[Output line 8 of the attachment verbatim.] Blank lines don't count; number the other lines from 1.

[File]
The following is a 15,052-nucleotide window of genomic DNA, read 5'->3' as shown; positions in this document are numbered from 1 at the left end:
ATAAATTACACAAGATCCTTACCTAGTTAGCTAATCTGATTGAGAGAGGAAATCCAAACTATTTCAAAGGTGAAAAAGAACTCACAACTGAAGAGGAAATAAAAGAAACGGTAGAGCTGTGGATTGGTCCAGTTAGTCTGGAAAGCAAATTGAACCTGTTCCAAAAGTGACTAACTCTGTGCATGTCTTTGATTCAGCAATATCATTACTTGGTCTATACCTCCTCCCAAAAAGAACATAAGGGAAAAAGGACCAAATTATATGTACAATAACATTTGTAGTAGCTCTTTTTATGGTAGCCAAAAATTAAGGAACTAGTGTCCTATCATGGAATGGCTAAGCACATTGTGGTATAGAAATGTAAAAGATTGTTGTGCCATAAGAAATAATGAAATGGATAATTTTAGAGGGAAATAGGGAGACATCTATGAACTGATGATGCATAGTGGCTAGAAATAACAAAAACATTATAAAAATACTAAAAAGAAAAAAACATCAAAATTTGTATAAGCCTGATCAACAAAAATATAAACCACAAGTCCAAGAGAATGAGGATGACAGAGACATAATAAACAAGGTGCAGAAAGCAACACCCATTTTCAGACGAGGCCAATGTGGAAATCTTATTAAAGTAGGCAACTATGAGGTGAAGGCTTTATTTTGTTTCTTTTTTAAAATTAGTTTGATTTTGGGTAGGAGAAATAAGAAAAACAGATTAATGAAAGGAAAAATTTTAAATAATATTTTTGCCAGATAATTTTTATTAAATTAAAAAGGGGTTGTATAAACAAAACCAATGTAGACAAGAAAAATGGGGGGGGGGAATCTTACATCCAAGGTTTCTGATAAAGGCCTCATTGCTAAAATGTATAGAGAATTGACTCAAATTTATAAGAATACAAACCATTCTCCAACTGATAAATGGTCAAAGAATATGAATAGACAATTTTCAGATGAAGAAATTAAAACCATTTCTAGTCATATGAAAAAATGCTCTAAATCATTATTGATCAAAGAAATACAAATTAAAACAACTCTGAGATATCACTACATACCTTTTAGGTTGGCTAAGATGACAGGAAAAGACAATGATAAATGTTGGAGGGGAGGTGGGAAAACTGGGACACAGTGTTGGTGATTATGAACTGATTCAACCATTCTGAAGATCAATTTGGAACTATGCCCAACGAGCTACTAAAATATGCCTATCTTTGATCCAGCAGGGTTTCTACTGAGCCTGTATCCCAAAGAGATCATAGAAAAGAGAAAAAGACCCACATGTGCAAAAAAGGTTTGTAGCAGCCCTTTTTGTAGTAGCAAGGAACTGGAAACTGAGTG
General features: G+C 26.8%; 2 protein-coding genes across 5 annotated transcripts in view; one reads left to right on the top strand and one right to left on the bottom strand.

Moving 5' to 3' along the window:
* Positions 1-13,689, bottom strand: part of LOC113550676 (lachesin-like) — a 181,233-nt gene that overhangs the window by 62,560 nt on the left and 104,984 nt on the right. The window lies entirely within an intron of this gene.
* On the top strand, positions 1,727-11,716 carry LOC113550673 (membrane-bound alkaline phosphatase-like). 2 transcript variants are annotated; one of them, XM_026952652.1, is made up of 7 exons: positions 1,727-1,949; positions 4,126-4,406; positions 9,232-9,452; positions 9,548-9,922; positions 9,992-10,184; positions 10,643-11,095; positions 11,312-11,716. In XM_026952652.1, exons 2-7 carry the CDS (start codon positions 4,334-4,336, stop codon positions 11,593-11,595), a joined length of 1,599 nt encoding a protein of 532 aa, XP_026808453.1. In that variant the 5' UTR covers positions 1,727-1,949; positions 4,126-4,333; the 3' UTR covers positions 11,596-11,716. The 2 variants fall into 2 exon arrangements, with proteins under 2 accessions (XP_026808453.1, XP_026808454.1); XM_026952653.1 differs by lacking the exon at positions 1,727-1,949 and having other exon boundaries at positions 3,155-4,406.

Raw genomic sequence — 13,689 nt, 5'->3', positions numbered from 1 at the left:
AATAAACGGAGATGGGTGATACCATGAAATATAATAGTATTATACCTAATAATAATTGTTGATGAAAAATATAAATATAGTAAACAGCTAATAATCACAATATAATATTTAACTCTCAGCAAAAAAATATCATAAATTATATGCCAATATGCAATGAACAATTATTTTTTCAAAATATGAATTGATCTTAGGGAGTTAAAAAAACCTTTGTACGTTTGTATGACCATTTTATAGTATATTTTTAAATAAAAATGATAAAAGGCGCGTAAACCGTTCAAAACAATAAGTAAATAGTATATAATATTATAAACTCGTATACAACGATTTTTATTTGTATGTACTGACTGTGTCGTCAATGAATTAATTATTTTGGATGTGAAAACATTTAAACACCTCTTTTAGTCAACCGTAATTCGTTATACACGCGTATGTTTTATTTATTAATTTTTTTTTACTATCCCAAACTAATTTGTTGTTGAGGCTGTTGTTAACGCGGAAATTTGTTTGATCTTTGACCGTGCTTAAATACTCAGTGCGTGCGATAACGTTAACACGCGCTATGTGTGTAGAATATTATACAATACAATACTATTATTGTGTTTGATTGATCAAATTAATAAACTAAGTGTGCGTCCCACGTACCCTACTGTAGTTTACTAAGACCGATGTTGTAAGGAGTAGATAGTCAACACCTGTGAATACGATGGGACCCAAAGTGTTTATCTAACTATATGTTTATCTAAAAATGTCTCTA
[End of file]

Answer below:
AATAAACGGAGATGGGTGATACCATGAAATATAATAGTATTATACCTAATAATAATTGTTGATGAAAAATATAAATATAGTAAACAGCTAATAATCACAATATAATATTTAACTCTCAGCAAAAAAATATCATAAATTATATGCCAATATGCAATGAACAATTATTTTTTCAAAATATGAATTGATCTTAGGGAGTTAAAAAAACCTTTGTACGTTTGTATGACCATTTTATAGTATATTTTTAAATAAAAATGATAAAAGGCGCGTAAACCGTTCAAAACAATAAGTAAATAGTATATAATATTATAAACTCGTATACAACGATTTTTATTTGTATGTACTGACTGTGTCGTCAATGAATTAATTATTTTGGATGTGAAAACATTTAAACACCTCTTTTAGTCAACCGTAATTCGTTATACACGCGTATGTTTTATTTATTAATTTTTTTTTACTATCCCAAACTAATTTGTTGTTGAGGCTGTTGTTAACGCGGAAATTTGTTTGATCTTTGACCGTGCTTAAATACTCAGTGCGTGCGATAACGTTAACACGCGCTATGTGTGTAGAATATTATACAATACAATACTATTATTGTGTTTGATTGATCAAATTAATAAACTAAGTGTGCGTCCCACGTACCCTACTGTAGTTTACTAAGACCGATGTTGTAAGGAGTAGATAGTCAACACCTGTGAATACGATGGGACCCAAAGTGTTTATCTAACTATATGTTTATCTAAAAATGTCTCTA